Encyclopedia of Signaling Molecules

2018 Edition
| Editors: Sangdun Choi

Matriptase (ST14, Suppressor of Tumorigenicity 14 Protein)

Reference work entry
DOI: https://doi.org/10.1007/978-3-319-67199-4_101517


Historical Background

Matriptase is a type II transmembrane serine protease expressed in most types of epithelia (Oberst et al. 2003a). Matriptase was discovered in 1993 as a novel matrix degrading enzyme purified from human breast cancer cells (Shi et al. 1993). Since then, five independent groups have cloned the matriptase cDNA, and the protease has been published under the names membrane-type serine protease 1 (MT-SP1), tumor-associated differentially expressed gene-15 (TADG-15), epithin (in mouse), and SNC19 (Kim et al. 1999; Takeuchi et al. 1999; Cao et al. 2001; Tanimoto et al. 2001). The matriptase gene was given the name suppression of tumorgenecity 14 (ST14) (Zhang et al. 1998).

Matriptase expression studies have been performed in adult human tissue by mRNA, and protein analysis and matriptase expression has been found in all types of epithelium, including columnar, pseudostratified, cuboidal, and squamous (Oberst et al. 2003a). Matriptase expression has also been mapped in mice by enzymatic gene trapping using beta-galactosidase as a reporter, showing that matriptase displays the same overall epithelial expression pattern in mice as in humans (List et al. 2007b). The similar epithelial expression pattern between species suggests that matriptase has a phylogenetically conserved function in mammals.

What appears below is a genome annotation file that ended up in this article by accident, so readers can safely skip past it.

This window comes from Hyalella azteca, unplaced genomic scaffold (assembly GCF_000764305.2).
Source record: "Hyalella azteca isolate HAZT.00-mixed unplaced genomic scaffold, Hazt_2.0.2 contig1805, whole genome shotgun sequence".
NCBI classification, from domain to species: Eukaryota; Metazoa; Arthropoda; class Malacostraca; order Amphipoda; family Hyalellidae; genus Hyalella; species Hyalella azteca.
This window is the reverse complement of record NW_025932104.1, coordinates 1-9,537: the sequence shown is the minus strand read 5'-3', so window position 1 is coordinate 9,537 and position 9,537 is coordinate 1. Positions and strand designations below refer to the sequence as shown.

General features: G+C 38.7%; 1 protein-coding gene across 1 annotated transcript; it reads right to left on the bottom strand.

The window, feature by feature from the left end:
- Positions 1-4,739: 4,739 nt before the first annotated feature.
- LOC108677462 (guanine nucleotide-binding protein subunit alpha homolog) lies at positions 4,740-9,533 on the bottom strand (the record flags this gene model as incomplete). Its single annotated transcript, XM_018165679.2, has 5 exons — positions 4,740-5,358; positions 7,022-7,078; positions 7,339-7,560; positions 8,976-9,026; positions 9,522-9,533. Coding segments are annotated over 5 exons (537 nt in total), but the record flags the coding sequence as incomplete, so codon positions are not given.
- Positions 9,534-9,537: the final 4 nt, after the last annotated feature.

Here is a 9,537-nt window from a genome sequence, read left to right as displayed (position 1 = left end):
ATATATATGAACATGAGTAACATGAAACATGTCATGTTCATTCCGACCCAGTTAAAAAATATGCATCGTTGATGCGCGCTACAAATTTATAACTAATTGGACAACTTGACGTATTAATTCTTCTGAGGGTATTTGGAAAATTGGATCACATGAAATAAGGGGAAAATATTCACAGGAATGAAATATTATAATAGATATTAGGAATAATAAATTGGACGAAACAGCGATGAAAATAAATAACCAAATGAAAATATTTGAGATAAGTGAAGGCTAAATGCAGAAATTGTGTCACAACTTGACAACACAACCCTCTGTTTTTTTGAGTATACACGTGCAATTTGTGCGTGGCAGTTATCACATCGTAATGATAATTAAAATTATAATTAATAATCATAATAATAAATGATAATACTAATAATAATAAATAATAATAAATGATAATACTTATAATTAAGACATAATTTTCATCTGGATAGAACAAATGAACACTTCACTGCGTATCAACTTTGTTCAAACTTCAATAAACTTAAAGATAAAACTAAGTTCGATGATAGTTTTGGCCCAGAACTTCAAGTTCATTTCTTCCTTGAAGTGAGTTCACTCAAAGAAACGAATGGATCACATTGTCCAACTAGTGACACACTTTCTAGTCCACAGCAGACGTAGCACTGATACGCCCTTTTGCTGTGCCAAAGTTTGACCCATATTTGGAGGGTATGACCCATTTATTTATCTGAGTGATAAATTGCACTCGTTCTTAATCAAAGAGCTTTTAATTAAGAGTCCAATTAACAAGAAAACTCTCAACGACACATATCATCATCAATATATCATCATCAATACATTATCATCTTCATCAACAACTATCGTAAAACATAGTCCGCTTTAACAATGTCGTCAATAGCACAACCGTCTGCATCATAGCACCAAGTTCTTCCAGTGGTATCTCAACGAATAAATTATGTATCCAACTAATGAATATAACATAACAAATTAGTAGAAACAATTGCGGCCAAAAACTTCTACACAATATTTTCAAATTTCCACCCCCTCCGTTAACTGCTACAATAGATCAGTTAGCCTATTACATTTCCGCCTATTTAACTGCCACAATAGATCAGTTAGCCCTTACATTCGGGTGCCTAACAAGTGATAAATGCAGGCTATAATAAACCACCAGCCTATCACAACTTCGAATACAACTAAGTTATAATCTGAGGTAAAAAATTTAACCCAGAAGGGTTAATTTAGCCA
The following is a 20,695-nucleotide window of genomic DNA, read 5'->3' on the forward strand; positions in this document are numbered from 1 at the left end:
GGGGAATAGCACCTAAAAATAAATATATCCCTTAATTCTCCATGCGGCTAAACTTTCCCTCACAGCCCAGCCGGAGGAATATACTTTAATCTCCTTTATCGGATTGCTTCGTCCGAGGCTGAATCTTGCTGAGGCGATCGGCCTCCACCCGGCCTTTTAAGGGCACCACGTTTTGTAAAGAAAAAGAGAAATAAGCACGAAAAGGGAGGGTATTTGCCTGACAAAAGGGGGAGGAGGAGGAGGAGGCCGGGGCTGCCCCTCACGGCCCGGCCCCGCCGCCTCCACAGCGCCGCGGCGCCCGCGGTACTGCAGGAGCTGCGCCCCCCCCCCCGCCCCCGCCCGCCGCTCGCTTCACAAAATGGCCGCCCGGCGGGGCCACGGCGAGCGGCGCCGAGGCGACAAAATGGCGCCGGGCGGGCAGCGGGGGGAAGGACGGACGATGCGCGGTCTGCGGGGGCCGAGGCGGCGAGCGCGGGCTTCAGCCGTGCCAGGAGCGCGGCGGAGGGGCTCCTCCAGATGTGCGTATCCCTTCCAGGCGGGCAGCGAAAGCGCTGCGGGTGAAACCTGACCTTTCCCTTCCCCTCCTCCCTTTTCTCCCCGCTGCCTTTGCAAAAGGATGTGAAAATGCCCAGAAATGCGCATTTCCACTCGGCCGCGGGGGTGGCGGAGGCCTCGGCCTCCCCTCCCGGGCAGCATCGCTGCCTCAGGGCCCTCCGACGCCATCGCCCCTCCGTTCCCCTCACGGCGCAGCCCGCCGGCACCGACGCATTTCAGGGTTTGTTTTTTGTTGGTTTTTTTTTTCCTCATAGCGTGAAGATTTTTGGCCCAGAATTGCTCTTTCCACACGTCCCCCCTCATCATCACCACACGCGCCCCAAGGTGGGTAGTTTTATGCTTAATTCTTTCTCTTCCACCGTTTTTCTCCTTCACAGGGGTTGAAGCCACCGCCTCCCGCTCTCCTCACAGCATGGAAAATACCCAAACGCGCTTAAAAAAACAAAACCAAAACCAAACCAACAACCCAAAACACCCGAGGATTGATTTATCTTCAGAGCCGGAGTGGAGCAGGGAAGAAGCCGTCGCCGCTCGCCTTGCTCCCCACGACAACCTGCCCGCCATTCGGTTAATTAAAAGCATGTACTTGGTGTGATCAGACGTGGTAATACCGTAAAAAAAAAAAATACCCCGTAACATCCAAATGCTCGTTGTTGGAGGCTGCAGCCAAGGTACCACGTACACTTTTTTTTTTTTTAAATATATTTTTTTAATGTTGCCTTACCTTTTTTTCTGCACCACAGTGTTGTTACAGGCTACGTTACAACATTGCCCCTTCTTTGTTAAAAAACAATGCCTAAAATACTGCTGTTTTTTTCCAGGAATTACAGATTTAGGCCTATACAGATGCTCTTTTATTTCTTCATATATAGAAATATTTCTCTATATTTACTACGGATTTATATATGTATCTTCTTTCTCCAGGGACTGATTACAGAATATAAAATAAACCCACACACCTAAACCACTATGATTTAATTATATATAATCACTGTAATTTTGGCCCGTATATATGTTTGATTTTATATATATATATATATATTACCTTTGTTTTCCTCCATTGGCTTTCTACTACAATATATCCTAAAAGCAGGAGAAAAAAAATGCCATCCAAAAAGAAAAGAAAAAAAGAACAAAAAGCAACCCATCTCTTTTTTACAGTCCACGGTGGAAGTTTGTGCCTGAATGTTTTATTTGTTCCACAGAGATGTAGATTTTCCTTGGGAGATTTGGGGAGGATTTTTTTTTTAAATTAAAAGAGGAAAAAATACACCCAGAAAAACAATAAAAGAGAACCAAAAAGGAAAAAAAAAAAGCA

Matriptase Structure and Activation

From the cloned human cDNA sequence of matriptase, an 855 amino acid (AA) protease with a complex multidomain structure was revealed (Fig. 1a).
Matriptase (ST14, Suppressor of Tumorigenicity 14 Protein), Fig. 1

Structural overview of matriptase and proteolytic processing. (a) Matriptase consists of a transmembrane region (TM domain), a Sea urchin sperm protein, Enterokinase and Agrin (SEA) domain, two C1r/s, Uegf and Bone morphogenic protein (CUB) domains, four low density Lipoprotein Receptor (LDLR) domains, and a serine protease domain (SP domain). (b) Schematic depiction of full-length 95 kDa matriptase (top), SEA domain-cleaved 70 kDa matriptase (middle), and activation site-cleaved matriptase (serine protease domain, 30 kDa) (bottom). Positions of the SEA domain cleavage site (Gly149) and the activation cleavage site (Arg614) are shown with arrowheads.